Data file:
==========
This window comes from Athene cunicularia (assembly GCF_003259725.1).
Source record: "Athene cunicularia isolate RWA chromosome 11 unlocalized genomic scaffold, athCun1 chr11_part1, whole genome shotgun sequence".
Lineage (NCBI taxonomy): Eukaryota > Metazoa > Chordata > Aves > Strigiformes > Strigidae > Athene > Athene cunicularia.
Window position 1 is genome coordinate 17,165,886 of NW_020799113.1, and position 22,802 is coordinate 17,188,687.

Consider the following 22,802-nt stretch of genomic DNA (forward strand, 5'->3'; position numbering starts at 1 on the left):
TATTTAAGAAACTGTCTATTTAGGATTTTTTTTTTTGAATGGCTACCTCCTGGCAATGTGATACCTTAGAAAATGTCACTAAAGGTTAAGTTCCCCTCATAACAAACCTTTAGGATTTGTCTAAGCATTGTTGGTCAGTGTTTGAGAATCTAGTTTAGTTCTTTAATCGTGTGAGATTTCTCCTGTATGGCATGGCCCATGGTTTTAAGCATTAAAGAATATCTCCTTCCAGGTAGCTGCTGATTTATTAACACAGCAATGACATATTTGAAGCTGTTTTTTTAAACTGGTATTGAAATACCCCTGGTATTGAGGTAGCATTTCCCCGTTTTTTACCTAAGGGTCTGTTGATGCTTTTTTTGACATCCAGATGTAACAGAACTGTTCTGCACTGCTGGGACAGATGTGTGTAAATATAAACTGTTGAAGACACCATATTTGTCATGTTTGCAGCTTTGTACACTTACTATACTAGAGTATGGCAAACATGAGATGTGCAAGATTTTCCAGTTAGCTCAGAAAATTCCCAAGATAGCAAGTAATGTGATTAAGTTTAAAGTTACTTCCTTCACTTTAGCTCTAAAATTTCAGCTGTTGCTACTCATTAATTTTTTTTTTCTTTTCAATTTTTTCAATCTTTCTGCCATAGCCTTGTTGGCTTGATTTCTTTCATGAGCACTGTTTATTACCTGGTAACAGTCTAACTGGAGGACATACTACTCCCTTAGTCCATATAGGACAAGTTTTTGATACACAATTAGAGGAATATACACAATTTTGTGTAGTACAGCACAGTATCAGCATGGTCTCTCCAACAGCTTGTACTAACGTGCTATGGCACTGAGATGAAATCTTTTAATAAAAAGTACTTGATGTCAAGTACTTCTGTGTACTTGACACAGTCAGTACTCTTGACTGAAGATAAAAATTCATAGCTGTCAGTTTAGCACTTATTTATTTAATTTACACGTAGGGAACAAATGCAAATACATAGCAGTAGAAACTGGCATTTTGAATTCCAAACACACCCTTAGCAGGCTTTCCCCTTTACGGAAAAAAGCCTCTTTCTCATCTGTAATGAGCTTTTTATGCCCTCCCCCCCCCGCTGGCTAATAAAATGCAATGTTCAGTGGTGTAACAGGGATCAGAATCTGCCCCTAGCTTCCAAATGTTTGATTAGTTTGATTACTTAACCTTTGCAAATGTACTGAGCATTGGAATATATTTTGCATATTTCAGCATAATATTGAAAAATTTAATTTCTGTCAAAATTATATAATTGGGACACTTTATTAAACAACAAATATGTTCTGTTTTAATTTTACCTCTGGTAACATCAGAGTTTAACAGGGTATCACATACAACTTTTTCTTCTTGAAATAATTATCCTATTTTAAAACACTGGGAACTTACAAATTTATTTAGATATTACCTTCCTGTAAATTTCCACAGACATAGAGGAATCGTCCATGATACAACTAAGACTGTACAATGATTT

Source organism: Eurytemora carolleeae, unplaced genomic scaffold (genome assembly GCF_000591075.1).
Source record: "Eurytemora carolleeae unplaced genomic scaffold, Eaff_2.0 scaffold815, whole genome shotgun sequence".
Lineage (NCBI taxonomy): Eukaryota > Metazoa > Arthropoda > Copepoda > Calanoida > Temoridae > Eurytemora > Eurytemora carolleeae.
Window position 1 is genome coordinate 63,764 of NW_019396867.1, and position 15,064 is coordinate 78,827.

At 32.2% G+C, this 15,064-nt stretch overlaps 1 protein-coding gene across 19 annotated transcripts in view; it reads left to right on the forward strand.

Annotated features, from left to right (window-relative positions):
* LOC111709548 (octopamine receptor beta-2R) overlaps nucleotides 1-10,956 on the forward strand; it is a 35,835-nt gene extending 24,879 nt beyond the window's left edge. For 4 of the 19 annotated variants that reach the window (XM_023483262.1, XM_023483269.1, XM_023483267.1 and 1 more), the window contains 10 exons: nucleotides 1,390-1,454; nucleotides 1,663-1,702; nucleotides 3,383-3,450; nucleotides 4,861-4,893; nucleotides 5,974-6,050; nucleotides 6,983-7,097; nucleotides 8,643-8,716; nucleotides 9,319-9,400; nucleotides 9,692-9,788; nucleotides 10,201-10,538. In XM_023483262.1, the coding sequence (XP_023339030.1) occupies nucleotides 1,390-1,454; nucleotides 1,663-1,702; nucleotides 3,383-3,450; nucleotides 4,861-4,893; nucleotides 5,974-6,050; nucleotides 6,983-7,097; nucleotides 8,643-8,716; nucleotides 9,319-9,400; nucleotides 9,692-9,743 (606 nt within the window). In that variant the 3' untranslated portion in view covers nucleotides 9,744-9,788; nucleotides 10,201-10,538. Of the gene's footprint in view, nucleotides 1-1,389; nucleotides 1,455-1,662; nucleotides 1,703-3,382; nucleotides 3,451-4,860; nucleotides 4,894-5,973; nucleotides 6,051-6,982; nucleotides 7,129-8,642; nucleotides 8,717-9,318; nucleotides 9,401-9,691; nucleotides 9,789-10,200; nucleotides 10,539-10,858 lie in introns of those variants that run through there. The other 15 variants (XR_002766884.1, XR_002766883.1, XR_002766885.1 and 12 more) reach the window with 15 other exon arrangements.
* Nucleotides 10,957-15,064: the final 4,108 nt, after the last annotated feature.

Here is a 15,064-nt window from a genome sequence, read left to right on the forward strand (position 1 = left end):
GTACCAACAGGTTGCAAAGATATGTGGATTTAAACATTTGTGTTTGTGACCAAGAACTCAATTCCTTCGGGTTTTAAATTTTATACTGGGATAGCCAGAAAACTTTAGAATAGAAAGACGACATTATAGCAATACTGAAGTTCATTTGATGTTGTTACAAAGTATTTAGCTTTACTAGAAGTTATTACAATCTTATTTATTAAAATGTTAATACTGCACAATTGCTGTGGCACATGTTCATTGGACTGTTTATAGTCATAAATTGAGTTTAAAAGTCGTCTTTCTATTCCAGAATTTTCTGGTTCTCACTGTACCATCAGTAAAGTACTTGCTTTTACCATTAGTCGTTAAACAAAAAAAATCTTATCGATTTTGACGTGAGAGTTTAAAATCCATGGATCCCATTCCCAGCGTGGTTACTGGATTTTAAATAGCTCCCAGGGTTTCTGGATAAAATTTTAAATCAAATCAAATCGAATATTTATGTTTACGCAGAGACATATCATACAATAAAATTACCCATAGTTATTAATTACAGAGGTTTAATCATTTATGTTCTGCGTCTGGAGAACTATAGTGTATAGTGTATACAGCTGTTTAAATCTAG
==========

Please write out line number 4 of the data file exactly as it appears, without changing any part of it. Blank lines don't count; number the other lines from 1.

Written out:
Window position 1 is genome coordinate 17,165,886 of NW_020799113.1, and position 22,802 is coordinate 17,188,687.